Both healthcare providers and consumers have expressed concerns to FDA about the effectiveness of its regulation of manufacturers'
DTC prescription-drug advertising, especially as it relates to assuring balanced communication of risks compared with benefits,
specified the notice. One characteristic of DTC television broadcast ads is the use of compelling visuals. Many assert that
the visuals present during the product-risk presentation are virtually always positive in tone and often depict product benefits.
A consistently raised question is whether advertising visuals of benefits interferes with consumers' understanding and processing
of the risk information in the ad's audio or text. Comments are due Oct. 22, 2007. -Patricia Van Arnum
In an Aug. 31 press release, Boehringer Ingelheim (Ingelheim, Germany) decided to voluntarily withdraw its "Silomat" drug,
which contains clobutinol hydrochloride, in all countries where it is available. The company advised consumers to stop using
the drug. Boehringer recently analyzed new findings from a clinical study it performed in healthy subjects that suggest that
clobutinol hydrochloride carries the potential risk of cardiac arrhythmia. Although the risk might be low, the company decided
to recall the drug in the interest of patients' safety. Boehringer described the recall as a precautionary measure and noted
that therapeutic alternatives to the product are available.
NEW DRAFT GUIDANCE
FDA Issues Draft Guidance for Pharmacogenomic Data Submissions
The US Food and Drug Administration issued a draft guidance, Pharmacogenomic Data Submissions Companion Guidance, on Aug. 29, to be used as a companion to an earlier guidance, Pharmacogenomic Data Submissions, which was issued in March 2005. The draft guidance explains the procedure for voluntary genomic data submissions and marketing
submissions containing genomics data. These submissions can be part of investigational new drug applications, new drug applications,
or biologics license applications. The recommendations are intended to facilitate progress in pharmacogenomics and pharmacogenomic
data use in drug development. The draft guidance addresses methodological issues that should be considered when submitting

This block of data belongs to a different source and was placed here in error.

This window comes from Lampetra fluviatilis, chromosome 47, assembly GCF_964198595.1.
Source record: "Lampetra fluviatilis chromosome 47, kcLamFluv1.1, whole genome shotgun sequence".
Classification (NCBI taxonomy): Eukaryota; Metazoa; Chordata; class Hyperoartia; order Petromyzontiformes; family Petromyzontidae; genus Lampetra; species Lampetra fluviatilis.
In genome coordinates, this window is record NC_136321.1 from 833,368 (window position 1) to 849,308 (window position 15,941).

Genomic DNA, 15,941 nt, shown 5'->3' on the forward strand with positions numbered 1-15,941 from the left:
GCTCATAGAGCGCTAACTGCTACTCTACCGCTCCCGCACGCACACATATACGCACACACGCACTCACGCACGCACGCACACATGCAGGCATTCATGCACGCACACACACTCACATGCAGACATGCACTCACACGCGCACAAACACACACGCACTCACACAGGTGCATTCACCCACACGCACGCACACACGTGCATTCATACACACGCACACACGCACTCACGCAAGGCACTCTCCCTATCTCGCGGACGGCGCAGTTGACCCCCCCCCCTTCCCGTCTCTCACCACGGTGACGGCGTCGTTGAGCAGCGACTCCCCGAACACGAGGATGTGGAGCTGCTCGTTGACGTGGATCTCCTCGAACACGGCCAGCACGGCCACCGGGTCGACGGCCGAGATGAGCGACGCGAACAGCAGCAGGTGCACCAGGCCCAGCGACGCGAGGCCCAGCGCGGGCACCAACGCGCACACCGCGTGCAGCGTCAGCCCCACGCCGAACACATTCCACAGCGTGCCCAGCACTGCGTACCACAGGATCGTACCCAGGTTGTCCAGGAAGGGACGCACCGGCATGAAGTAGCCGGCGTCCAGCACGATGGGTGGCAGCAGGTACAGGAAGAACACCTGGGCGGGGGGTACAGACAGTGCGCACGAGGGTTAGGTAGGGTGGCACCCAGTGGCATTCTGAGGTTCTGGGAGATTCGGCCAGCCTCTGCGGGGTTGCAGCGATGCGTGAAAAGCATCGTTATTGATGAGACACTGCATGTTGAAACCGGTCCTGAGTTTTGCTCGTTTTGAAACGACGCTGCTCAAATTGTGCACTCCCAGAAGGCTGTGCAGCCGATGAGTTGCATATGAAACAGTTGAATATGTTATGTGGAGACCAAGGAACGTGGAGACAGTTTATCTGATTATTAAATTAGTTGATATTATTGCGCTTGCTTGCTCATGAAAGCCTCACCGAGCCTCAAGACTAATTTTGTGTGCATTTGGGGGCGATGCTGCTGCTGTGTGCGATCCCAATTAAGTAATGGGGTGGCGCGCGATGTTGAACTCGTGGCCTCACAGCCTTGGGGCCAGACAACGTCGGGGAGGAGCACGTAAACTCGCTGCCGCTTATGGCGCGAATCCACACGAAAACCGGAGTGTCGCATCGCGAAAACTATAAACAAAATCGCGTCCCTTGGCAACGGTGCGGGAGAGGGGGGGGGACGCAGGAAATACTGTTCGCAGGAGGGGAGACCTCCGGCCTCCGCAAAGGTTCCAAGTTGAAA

gene expression data from microarrays, including:
- RNA isolation, handling, and characterization
- Labeling systems
- Hybridizations for microarrays
- Fluorescence reader settings for microarrays
- Differentially expressed genes
- Proficiency testing.
Comments about the draft guidance are due Nov. 27, 2007. -Patricia Van Arnum
FDA Finalizes Guidance on Biologics Manufacturing Using Spore-Formers Microogranisms
The US Food and Drug Administration issued a final guidance, Manufacturing Biological Intermediates and Biological Drug Substances Using Spore-Forming Microorganisms, on Sept. 7, which provides recommendations that allow for greater flexibility when manufacturing biological products with
spore-formers. The guidance finalizes a draft guidance issued Feb. 24, 2005, and addresses revised regulations that went into
effect June 1, 2004.
Under the revised regulation, FDA no longer requires the use of permanently dedicated buildings and equipment for spore-formers,
if certain controls and precautions are applied. "We recognize that advances in facility, system, equipment design, testing,
and sterilization technologies have increased the ability of manufacturers to control and analyze the manufacture of biological
products," FDA specified in the guidance. "[We] found that manufacturers could evaluate aspects of a biological product's
safety and purity with testing. The use of appropriate procedural controls, validated processes, and enhanced testing capability
provides the manufacturer with a degree of confidence that their biological product achieves the expected levels of safety
and purity. Areas of special concern, such as process containment, contamination with pathogenic and/or toxic agents, sterilization,
and disinfection can be addressed using currently available procedures and processes." FDA also said that it encourages alternatives
to spore-forming microorganisms for producing future biological products. These alternatives include using sporulation-deficient
strains or recombinant proteins expressed in nonspore-forming microorganisms.